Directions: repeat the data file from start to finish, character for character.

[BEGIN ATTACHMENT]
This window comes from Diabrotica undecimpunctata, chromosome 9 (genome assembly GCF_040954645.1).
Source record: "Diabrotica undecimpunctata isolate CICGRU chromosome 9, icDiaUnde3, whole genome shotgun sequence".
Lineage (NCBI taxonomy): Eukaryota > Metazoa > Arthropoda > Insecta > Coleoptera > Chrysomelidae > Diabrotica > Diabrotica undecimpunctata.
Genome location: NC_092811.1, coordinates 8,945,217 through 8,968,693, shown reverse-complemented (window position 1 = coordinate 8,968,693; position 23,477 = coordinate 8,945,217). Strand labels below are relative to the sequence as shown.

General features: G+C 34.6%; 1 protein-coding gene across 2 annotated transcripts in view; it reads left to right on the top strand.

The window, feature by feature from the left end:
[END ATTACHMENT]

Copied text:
This window comes from Diabrotica undecimpunctata, chromosome 9 (genome assembly GCF_040954645.1).
Source record: "Diabrotica undecimpunctata isolate CICGRU chromosome 9, icDiaUnde3, whole genome shotgun sequence".
Lineage (NCBI taxonomy): Eukaryota > Metazoa > Arthropoda > Insecta > Coleoptera > Chrysomelidae > Diabrotica > Diabrotica undecimpunctata.
Genome location: NC_092811.1, coordinates 8,945,217 through 8,968,693, shown reverse-complemented (window position 1 = coordinate 8,968,693; position 23,477 = coordinate 8,945,217). Strand labels below are relative to the sequence as shown.

General features: G+C 34.6%; 1 protein-coding gene across 2 annotated transcripts in view; it reads left to right on the top strand.

The window, feature by feature from the left end: